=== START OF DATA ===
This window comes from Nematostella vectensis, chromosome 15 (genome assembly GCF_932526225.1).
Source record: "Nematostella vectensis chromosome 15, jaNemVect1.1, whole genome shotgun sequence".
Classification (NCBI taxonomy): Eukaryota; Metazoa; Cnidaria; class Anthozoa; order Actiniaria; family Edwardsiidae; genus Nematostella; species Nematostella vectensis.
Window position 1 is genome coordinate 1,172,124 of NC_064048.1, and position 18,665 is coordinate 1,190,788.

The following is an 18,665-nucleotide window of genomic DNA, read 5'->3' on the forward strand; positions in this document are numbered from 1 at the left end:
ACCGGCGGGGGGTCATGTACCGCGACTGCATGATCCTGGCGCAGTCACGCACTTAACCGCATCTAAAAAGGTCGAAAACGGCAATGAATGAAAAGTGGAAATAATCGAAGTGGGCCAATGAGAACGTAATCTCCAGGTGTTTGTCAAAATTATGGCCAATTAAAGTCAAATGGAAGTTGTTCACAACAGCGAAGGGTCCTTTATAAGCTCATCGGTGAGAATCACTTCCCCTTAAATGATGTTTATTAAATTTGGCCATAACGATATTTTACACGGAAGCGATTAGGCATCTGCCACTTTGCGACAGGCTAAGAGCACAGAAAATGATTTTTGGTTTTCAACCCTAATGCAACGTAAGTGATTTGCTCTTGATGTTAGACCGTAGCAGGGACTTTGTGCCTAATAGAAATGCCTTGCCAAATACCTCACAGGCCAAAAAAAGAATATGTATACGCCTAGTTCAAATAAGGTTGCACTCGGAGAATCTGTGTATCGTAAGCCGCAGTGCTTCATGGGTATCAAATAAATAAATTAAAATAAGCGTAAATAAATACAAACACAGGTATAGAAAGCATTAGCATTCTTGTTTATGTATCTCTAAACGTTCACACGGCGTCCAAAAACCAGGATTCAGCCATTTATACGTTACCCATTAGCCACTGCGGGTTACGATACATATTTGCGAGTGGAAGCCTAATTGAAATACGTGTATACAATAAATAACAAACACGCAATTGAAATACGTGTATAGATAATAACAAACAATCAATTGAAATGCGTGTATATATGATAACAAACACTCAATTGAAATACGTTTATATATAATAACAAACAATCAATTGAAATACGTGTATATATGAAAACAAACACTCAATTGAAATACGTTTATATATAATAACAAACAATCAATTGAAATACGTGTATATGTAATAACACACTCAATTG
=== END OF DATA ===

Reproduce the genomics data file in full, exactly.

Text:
This window comes from Nematostella vectensis, chromosome 15 (genome assembly GCF_932526225.1).
Source record: "Nematostella vectensis chromosome 15, jaNemVect1.1, whole genome shotgun sequence".
Classification (NCBI taxonomy): Eukaryota; Metazoa; Cnidaria; class Anthozoa; order Actiniaria; family Edwardsiidae; genus Nematostella; species Nematostella vectensis.
Window position 1 is genome coordinate 1,172,124 of NC_064048.1, and position 18,665 is coordinate 1,190,788.

The following is an 18,665-nucleotide window of genomic DNA, read 5'->3' on the forward strand; positions in this document are numbered from 1 at the left end:
ACCGGCGGGGGGTCATGTACCGCGACTGCATGATCCTGGCGCAGTCACGCACTTAACCGCATCTAAAAAGGTCGAAAACGGCAATGAATGAAAAGTGGAAATAATCGAAGTGGGCCAATGAGAACGTAATCTCCAGGTGTTTGTCAAAATTATGGCCAATTAAAGTCAAATGGAAGTTGTTCACAACAGCGAAGGGTCCTTTATAAGCTCATCGGTGAGAATCACTTCCCCTTAAATGATGTTTATTAAATTTGGCCATAACGATATTTTACACGGAAGCGATTAGGCATCTGCCACTTTGCGACAGGCTAAGAGCACAGAAAATGATTTTTGGTTTTCAACCCTAATGCAACGTAAGTGATTTGCTCTTGATGTTAGACCGTAGCAGGGACTTTGTGCCTAATAGAAATGCCTTGCCAAATACCTCACAGGCCAAAAAAAGAATATGTATACGCCTAGTTCAAATAAGGTTGCACTCGGAGAATCTGTGTATCGTAAGCCGCAGTGCTTCATGGGTATCAAATAAATAAATTAAAATAAGCGTAAATAAATACAAACACAGGTATAGAAAGCATTAGCATTCTTGTTTATGTATCTCTAAACGTTCACACGGCGTCCAAAAACCAGGATTCAGCCATTTATACGTTACCCATTAGCCACTGCGGGTTACGATACATATTTGCGAGTGGAAGCCTAATTGAAATACGTGTATACAATAAATAACAAACACGCAATTGAAATACGTGTATAGATAATAACAAACAATCAATTGAAATGCGTGTATATATGATAACAAACACTCAATTGAAATACGTTTATATATAATAACAAACAATCAATTGAAATACGTGTATATATGAAAACAAACACTCAATTGAAATACGTTTATATATAATAACAAACAATCAATTGAAATACGTGTATATGTAATAACACACTCAATTG